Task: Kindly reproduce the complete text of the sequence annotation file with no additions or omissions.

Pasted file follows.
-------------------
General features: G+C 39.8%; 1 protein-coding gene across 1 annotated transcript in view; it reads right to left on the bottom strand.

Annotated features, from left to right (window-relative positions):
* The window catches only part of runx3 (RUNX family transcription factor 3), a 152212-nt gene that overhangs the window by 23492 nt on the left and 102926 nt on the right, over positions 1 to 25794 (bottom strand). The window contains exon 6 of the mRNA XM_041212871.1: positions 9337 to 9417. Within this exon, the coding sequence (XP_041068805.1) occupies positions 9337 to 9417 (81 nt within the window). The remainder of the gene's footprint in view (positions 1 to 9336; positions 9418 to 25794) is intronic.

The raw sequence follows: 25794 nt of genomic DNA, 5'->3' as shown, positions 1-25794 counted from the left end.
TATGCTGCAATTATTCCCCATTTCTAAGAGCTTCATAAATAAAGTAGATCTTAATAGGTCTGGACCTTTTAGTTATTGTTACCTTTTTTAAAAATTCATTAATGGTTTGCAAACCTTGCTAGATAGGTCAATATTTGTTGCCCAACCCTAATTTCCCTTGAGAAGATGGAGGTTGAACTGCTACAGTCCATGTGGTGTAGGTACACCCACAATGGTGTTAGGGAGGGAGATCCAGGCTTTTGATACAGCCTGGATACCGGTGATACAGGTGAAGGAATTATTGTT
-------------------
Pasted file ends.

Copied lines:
General features: G+C 39.8%; 1 protein-coding gene across 1 annotated transcript in view; it reads right to left on the bottom strand.

Annotated features, from left to right (window-relative positions):
* The window catches only part of runx3 (RUNX family transcription factor 3), a 152212-nt gene that overhangs the window by 23492 nt on the left and 102926 nt on the right, over positions 1 to 25794 (bottom strand). The window contains exon 6 of the mRNA XM_041212871.1: positions 9337 to 9417. Within this exon, the coding sequence (XP_041068805.1) occupies positions 9337 to 9417 (81 nt within the window). The remainder of the gene's footprint in view (positions 1 to 9336; positions 9418 to 25794) is intronic.

The raw sequence follows: 25794 nt of genomic DNA, 5'->3' as shown, positions 1-25794 counted from the left end.
TATGCTGCAATTATTCCCCATTTCTAAGAGCTTCATAAATAAAGTAGATCTTAATAGGTCTGGACCTTTTAGTTATTGTTACCTTTTTTAAAAATTCATTAATGGTTTGCAAACCTTGCTAGATAGGTCAATATTTGTTGCCCAACCCTAATTTCCCTTGAGAAGATGGAGGTTGAACTGCTACAGTCCATGTGGTGTAGGTACACCCACAATGGTGTTAGGGAGGGAGATCCAGGCTTTTGATACAGCCTGGATACCGGTGATACAGGTGAAGGAATTATTGTT